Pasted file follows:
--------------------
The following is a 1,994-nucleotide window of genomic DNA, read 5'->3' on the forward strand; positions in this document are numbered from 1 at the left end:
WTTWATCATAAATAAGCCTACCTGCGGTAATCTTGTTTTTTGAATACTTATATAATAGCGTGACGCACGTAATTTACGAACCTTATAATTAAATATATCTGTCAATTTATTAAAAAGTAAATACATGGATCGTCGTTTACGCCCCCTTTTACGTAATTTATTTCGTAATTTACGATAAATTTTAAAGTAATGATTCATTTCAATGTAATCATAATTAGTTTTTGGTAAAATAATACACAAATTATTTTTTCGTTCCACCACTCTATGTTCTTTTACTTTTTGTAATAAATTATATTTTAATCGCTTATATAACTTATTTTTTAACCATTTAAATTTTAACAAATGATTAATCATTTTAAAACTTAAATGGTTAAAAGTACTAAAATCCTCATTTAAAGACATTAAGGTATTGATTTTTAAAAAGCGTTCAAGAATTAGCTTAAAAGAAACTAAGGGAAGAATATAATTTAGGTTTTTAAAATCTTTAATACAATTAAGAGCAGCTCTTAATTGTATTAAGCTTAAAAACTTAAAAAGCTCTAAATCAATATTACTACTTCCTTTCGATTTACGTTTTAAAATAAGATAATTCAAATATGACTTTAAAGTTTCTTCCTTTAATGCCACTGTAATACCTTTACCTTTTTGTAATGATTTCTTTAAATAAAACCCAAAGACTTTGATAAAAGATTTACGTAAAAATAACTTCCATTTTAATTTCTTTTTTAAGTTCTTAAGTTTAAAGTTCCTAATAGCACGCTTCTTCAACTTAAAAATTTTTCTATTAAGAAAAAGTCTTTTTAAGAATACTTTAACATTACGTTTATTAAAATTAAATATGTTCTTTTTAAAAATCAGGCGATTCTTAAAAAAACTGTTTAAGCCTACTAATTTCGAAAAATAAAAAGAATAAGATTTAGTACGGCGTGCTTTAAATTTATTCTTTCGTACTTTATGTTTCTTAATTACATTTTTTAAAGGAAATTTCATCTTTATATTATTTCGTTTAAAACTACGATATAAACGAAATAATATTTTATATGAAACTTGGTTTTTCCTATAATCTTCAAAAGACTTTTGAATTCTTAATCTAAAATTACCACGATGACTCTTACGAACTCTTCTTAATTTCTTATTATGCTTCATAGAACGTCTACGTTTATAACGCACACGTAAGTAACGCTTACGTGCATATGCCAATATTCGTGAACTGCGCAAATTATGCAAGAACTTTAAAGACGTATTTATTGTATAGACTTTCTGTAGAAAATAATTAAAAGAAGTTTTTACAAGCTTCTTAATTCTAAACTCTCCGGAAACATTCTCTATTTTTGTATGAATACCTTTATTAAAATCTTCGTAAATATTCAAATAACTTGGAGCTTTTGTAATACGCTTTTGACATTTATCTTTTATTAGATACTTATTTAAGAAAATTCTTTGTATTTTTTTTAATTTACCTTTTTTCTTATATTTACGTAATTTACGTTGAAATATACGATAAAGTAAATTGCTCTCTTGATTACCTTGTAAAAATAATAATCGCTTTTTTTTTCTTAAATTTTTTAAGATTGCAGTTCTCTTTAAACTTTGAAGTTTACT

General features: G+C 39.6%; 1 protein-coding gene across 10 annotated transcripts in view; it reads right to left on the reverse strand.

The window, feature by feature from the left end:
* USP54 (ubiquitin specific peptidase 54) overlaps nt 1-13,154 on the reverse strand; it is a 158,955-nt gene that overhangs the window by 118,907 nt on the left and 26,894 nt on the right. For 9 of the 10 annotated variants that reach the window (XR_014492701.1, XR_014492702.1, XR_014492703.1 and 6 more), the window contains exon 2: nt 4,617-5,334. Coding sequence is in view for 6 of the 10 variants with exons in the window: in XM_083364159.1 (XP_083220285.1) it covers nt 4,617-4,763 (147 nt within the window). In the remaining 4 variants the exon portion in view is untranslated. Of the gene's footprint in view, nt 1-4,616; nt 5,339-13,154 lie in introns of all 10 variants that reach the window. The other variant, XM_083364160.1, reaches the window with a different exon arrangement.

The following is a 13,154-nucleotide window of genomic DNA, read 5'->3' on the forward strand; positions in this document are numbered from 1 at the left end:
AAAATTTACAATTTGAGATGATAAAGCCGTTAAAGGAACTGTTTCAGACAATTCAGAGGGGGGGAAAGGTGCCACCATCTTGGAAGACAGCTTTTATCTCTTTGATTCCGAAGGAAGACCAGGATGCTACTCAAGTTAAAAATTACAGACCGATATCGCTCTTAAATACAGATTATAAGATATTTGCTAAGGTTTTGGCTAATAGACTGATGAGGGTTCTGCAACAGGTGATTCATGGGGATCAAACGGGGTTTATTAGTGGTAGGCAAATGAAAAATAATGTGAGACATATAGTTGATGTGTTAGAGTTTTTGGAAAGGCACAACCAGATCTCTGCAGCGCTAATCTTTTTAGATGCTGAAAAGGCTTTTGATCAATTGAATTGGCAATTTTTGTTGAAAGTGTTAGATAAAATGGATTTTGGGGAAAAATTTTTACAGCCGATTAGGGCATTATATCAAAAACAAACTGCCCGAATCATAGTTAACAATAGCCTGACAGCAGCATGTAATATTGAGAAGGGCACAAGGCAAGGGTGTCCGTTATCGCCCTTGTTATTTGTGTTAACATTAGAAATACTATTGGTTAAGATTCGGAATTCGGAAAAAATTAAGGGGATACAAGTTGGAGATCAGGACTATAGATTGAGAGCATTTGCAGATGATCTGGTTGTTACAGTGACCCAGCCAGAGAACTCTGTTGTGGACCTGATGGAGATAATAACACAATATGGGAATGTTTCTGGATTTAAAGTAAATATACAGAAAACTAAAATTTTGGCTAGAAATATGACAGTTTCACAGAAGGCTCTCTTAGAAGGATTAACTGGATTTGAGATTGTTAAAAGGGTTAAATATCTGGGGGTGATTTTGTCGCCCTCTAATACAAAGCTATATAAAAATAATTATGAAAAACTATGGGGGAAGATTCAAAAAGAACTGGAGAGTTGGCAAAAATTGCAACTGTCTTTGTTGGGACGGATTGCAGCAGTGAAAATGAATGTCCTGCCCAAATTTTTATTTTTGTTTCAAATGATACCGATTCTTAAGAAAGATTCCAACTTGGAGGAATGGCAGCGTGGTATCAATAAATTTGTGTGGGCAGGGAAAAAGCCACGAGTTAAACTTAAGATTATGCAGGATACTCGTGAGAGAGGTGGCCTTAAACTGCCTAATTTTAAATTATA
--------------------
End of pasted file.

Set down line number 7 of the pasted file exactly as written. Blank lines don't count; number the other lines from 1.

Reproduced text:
AAAATTTACAATTTGAGATGATAAAGCCGTTAAAGGAACTGTTTCAGACAATTCAGAGGGGGGGAAAGGTGCCACCATCTTGGAAGACAGCTTTTATCTCTTTGATTCCGAAGGAAGACCAGGATGCTACTCAAGTTAAAAATTACAGACCGATATCGCTCTTAAATACAGATTATAAGATATTTGCTAAGGTTTTGGCTAATAGACTGATGAGGGTTCTGCAACAGGTGATTCATGGGGATCAAACGGGGTTTATTAGTGGTAGGCAAATGAAAAATAATGTGAGACATATAGTTGATGTGTTAGAGTTTTTGGAAAGGCACAACCAGATCTCTGCAGCGCTAATCTTTTTAGATGCTGAAAAGGCTTTTGATCAATTGAATTGGCAATTTTTGTTGAAAGTGTTAGATAAAATGGATTTTGGGGAAAAATTTTTACAGCCGATTAGGGCATTATATCAAAAACAAACTGCCCGAATCATAGTTAACAATAGCCTGACAGCAGCATGTAATATTGAGAAGGGCACAAGGCAAGGGTGTCCGTTATCGCCCTTGTTATTTGTGTTAACATTAGAAATACTATTGGTTAAGATTCGGAATTCGGAAAAAATTAAGGGGATACAAGTTGGAGATCAGGACTATAGATTGAGAGCATTTGCAGATGATCTGGTTGTTACAGTGACCCAGCCAGAGAACTCTGTTGTGGACCTGATGGAGATAATAACACAATATGGGAATGTTTCTGGATTTAAAGTAAATATACAGAAAACTAAAATTTTGGCTAGAAATATGACAGTTTCACAGAAGGCTCTCTTAGAAGGATTAACTGGATTTGAGATTGTTAAAAGGGTTAAATATCTGGGGGTGATTTTGTCGCCCTCTAATACAAAGCTATATAAAAATAATTATGAAAAACTATGGGGGAAGATTCAAAAAGAACTGGAGAGTTGGCAAAAATTGCAACTGTCTTTGTTGGGACGGATTGCAGCAGTGAAAATGAATGTCCTGCCCAAATTTTTATTTTTGTTTCAAATGATACCGATTCTTAAGAAAGATTCCAACTTGGAGGAATGGCAGCGTGGTATCAATAAATTTGTGTGGGCAGGGAAAAAGCCACGAGTTAAACTTAAGATTATGCAGGATACTCGTGAGAGAGGTGGCCTTAAACTGCCTAATTTTAAATTATA